A comment only reaches me if you properly @reply. Found it by chance, revisiting the question on a hunch. Also found a radical solution (I think). Your function is still imcomplete, though. Had to fix it up to make it work. –  Erwin Brandstetter Sep 13 '12 at 16:51

2 Answers 2

up vote 1 down vote accepted

It depends on the specifics of the function. To find out how much a bare function call will cost, create dummy functions like:

CREATE FUNCTION f_bare_plpgsql(text)
  RETURNS text LANGUAGE plpgsql IMMUTABLE AS
$BODY$
BEGIN
   RETURN $1;
END
$BODY$;

CREATE FUNCTION f_bare_sql(text)
  RETURNS text LANGUAGE sql IMMUTABLE AS
$BODY$
   SELECT $1;
$BODY$;

And try your query again.
If then you wonder why your function is slow, add it to your question.


Solution for updated question

Your function could be improved in many places, but there is a more radical solution:

SELECT to_char(12345678901, '00000"."00"."00"."00')

Many times faster, obviously. More about to_char() in the manual.
Consider the following demo:

WITH x(n) AS (
   VALUES  (1::bigint), (12), (123), (1234), (12345), (123456), (1234567)
          ,(12345678), (123456789), (1234567890), (12345678901), (123456789012)
   )
SELECT n, x.fn(n), to_char(n, '00000"."00"."00"."00')
FROM x

      n       |       fn       |     to_char
--------------+----------------+-----------------
            1 | 00000.00.00.01 |  00000.00.00.01
           12 | 00000.00.00.12 |  00000.00.00.12
          123 | 00000.00.01.23 |  00000.00.01.23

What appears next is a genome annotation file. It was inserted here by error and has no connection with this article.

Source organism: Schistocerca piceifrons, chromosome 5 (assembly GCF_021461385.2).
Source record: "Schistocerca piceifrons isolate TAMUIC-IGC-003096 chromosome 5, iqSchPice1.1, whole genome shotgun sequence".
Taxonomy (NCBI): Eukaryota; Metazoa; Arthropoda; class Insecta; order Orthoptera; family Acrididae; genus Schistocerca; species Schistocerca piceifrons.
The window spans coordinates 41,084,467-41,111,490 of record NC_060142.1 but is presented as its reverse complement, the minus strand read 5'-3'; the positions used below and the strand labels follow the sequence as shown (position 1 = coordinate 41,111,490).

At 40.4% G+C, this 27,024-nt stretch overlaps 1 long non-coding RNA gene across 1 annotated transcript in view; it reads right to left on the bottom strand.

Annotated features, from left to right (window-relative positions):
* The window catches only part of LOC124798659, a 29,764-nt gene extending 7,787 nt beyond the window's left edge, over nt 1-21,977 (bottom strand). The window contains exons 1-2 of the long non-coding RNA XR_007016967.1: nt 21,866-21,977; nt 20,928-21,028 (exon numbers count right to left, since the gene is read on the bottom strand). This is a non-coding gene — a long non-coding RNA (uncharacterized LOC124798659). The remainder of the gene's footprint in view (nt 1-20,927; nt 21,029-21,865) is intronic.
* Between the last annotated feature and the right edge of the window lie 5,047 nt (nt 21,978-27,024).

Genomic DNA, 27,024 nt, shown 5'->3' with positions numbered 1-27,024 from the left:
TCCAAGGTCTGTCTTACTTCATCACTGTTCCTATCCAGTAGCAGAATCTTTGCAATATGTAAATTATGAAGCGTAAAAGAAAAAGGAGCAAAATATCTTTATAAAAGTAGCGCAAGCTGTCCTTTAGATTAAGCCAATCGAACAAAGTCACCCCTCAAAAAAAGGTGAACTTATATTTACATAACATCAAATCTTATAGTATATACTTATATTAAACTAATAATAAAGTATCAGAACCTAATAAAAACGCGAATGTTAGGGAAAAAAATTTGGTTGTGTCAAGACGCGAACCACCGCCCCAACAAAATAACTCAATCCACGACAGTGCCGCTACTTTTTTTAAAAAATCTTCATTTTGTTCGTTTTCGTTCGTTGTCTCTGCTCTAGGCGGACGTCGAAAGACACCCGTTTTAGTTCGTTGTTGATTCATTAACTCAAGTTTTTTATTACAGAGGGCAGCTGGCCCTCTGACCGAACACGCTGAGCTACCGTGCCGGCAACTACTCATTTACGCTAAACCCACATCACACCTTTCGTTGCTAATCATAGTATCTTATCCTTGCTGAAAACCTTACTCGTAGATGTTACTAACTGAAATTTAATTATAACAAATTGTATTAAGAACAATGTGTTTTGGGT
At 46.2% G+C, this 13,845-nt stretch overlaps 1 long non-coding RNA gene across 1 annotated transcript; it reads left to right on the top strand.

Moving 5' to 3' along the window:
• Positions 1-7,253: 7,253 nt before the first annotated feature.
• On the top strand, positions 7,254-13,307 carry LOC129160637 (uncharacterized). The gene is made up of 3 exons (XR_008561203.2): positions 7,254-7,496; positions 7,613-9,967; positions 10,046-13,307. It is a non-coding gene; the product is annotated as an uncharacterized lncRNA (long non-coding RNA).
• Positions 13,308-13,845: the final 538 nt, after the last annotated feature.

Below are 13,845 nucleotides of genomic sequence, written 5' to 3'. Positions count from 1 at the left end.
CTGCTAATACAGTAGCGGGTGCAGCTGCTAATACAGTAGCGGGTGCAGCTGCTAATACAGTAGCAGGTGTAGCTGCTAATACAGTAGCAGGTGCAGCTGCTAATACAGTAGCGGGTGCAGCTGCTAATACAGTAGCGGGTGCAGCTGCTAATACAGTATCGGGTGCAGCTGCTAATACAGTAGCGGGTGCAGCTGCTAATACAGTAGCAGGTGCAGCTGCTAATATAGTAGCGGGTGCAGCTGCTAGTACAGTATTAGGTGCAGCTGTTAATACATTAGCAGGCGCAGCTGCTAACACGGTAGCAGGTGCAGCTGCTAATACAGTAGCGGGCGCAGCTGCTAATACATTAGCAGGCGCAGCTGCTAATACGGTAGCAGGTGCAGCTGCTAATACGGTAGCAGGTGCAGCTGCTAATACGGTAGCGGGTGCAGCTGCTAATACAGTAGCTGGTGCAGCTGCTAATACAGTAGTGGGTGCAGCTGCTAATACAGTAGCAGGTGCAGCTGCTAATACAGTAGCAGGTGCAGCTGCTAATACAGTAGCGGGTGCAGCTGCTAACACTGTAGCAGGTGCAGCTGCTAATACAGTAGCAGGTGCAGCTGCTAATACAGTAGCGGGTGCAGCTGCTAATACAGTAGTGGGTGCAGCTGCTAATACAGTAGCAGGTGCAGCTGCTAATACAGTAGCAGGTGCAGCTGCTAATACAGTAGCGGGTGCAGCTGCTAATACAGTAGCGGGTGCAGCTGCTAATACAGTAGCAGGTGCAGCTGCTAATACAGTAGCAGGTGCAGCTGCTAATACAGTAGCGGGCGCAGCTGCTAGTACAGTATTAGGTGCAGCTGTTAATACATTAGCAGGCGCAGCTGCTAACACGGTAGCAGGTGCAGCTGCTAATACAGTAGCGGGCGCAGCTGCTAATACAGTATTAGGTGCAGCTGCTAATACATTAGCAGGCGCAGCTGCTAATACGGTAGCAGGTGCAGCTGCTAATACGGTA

1234 | 00000.00.12.34 |  00000.00.12.34
        12345 | 00000.01.23.45 |  00000.01.23.45
       123456 | 00000.12.34.56 |  00000.12.34.56
      1234567 | 00001.23.45.67 |  00001.23.45.67
     12345678 | 00012.34.56.78 |  00012.34.56.78
    123456789 | 00123.45.67.89 |  00123.45.67.89
   1234567890 | 01234.56.78.90 |  01234.56.78.90
  12345678901 | 12345.67.89.01 |  12345.67.89.01
 123456789012 | 23456.78.90.12 |  #####.##.##.##

to_char() is only prepared for up to 11 decimal digits, as you can see.
Can easily be extended, if need should be.

share|improve this answer
    
Thanks for the insight, I tried it with the dummy function and the running time pretty much did not go up at all compared to just returning the column. I thought the function was slower than expected because the function itself doesn't do anything crazy, it's a simple loop. I am new at this, however, so maybe my common sense on how fast things should run is terribly wrong when it's run on a big database. –  Lin Du Sep 11 '12 at 23:19